Looking for bugs in all the wrong places

When I took Earlham’s Networks and Networking class, we implemented Dijkstra’s algorithm.

Dijkstra’s algorithm is an algorithm for finding the shortest paths between nodes in a graph, which may represent, for example, road networks. It was conceived by computer scientist Edsger W. Dijkstra in 1956 and published three years later.

The algorithm exists in many variants; Dijkstra’s original variant found the shortest path between two nodes, but a more common variant fixes a single node as the “source” node and finds shortest paths from the source to all other nodes in the graph, producing a shortest-path tree.


I got my implementation (in Python) close, but not quite right, by the time the deadline hit for submission.

And more deeply than I have for any coding project up till now, I always felt bad about falling short on this one. I trained much of my perfectionism out of me to become a CS major and decent programmer, but this particular hangup hit hard. In hours of work, I couldn’t find where my implementation was going wrong, or why it was going wrong so consistently.

I submitted my code for grading unhappily, then put it down to focus on other things. I felt like I’d reached my upper limit as a programmer (though I knew in my mind that this was probably not the case). The source code lay quietly in a directory for a couple of years.

Today I’m happy to report that – judged exclusively my own irrational metric, success in implementing Dijkstra’s algorithm – I underestimated myself.

This semester I’m helping teach the same networks class. Since we may assign Dijkstra’s algorithm at some point, I decided to review my old code and maybe try to make it work.

I spent about two hours today, Sunday, reading that rusty old code, tweaking it, running the new version, and parsing its output. I added debug statement after debug statement. I ran it on different input files.

Then I noticed a mistake in the output. Somehow, an edge of weight 1 was being read as an edge of weight 100000000 (the value I used to approximate infinite cost, i.e. the cost of moving directly between two nodes that do not share an edge). In effect, that edge would never be part of a shortest-path between any combination of source and destination. This was bad, because in fact that edge was part of many such shortest-paths in this network.

I went back to some of the most basic pieces of the code and found a possible problem. It was small, easy to fix but hard to detect. I edited a single line of code and ran the program.

It worked.

As it turns out, I’d gotten the implementation right. The core of the assignment, Dijkstra’s algorithm itself, had worked on the input it received.

Visually, here’s the network I had:

And here’s the network the program thought I had:

So what did I get wrong?

Believe it or not: counting.

You see, I had set a variable for the number of nodes N in the network graph. I also had a two-dimensional list describing the network, where each item in the list was an edge in the graph, itself represented by a list containing two nodes and the weight to go between them. Crucially, there are at most N^2 edges in such a graph.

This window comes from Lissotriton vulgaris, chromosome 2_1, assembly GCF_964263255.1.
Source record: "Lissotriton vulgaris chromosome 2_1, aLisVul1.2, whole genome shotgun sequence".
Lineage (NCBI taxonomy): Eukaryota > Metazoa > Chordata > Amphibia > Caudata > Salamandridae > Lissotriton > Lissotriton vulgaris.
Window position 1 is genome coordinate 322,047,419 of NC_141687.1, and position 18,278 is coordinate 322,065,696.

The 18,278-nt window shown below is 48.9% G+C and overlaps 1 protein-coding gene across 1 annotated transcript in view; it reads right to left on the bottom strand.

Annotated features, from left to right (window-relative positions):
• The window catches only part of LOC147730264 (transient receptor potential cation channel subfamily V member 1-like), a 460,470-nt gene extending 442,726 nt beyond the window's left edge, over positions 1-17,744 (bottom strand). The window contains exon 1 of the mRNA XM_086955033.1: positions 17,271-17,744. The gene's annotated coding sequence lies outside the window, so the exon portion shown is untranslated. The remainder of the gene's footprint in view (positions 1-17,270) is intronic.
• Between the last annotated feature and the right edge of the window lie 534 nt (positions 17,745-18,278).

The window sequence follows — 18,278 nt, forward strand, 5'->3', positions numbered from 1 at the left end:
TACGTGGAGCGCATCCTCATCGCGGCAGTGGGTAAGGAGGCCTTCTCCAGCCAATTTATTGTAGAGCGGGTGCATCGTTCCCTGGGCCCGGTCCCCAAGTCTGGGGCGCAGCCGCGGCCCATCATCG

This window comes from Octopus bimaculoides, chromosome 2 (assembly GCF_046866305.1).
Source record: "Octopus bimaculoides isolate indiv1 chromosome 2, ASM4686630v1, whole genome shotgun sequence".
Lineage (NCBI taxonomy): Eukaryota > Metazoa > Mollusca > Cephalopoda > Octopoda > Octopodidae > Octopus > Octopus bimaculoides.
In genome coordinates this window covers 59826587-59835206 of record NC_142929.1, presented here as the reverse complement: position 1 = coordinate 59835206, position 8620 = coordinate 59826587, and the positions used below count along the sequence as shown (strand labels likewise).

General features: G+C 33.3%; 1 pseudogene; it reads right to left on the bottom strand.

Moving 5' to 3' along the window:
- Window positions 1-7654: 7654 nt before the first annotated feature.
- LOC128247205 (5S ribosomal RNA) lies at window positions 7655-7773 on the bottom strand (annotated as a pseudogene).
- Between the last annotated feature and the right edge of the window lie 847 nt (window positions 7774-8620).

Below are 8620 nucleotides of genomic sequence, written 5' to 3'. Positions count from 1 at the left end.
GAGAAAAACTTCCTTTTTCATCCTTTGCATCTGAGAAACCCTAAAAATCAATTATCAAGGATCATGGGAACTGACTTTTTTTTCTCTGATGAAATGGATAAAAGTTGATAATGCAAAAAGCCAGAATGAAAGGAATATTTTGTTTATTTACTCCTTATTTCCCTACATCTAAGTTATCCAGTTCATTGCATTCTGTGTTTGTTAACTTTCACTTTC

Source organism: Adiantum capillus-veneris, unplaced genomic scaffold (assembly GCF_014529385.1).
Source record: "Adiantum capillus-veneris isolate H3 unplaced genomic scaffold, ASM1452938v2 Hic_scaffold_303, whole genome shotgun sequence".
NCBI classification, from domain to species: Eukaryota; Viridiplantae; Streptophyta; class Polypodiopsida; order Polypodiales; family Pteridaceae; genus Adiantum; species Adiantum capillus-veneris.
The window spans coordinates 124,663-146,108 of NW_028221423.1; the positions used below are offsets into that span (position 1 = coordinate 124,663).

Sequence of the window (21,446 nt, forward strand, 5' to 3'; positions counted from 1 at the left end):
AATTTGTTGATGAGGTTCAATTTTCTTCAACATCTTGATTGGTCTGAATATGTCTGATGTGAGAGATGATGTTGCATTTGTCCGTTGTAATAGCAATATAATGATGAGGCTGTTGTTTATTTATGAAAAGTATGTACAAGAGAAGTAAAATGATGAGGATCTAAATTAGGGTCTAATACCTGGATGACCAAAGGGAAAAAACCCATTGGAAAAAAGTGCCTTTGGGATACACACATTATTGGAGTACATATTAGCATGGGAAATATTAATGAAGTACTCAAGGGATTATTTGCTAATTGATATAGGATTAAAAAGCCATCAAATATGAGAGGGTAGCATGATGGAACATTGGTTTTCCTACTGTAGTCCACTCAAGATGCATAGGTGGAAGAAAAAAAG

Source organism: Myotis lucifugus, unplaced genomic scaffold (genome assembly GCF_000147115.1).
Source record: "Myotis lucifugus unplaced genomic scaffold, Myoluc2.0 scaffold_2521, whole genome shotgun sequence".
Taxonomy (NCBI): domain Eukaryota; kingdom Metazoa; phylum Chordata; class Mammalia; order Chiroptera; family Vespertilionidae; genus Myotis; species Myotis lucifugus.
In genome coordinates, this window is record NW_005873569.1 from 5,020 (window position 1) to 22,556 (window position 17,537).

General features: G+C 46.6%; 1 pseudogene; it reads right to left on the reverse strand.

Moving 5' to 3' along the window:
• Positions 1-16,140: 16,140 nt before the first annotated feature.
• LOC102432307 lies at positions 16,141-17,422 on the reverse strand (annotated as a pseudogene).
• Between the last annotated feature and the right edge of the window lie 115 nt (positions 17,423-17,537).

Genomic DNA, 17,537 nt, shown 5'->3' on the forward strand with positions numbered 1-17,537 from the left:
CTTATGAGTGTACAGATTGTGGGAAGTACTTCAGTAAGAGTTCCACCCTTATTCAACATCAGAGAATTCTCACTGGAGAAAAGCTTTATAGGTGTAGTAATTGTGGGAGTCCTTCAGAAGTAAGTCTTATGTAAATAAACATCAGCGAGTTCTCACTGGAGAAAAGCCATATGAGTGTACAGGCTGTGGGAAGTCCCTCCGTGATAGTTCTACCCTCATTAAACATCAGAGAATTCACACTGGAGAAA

My fatal flaw: rather than saying “for each possible edge in the network, read a line from the file”, I said, for each node in the network read a line in the file. In other words, for my graph with up to N^2 edges, I would only be loading the data about N of them. In this case, the program read only 4 lines, and the edge of weight 1 was described on the 5th line.

(This might have been obvious had I tested the code more thoroughly on one of the larger network files we had. Alternatively, the combination of edges being missed might have obscured the result a lot. A copy of the same input file, but with the lines reversed, would have been the most useful second test case.)

After switching the variable that the index would be checked against, everything worked as I expected.

The code still has problems. I intend to clean it up and streamline it. But the implementation now consistently returns correct output.

The concrete lessons of this experience for me are:

  • Don’t just write debug statements. Write clear and meaningful debug statements. Be specific.
  • Check your I/O, indices, and other such basic features of the code. You can have the greatest algorithm of all time (though I did not!), but if the program isn’t handling exactly what you expect it to, you won’t get the results you want.
  • Vary the input. Vary the input. Vary the input.
  • Don’t let one project, however important or complex or valuable, determine your feelings about your personal skillset.

Finally, while I emphasized the specific and silly programming error here, failure to count correctly wasn’t a root cause of my mistake. The root causes were factors removed from coding altogether: rushing to completion and getting too tangled in the weeds to think holistically about the problem. I don’t think it’s a coincidence that I solved this problem after spending a lot of time in my life disciplining those tendencies.

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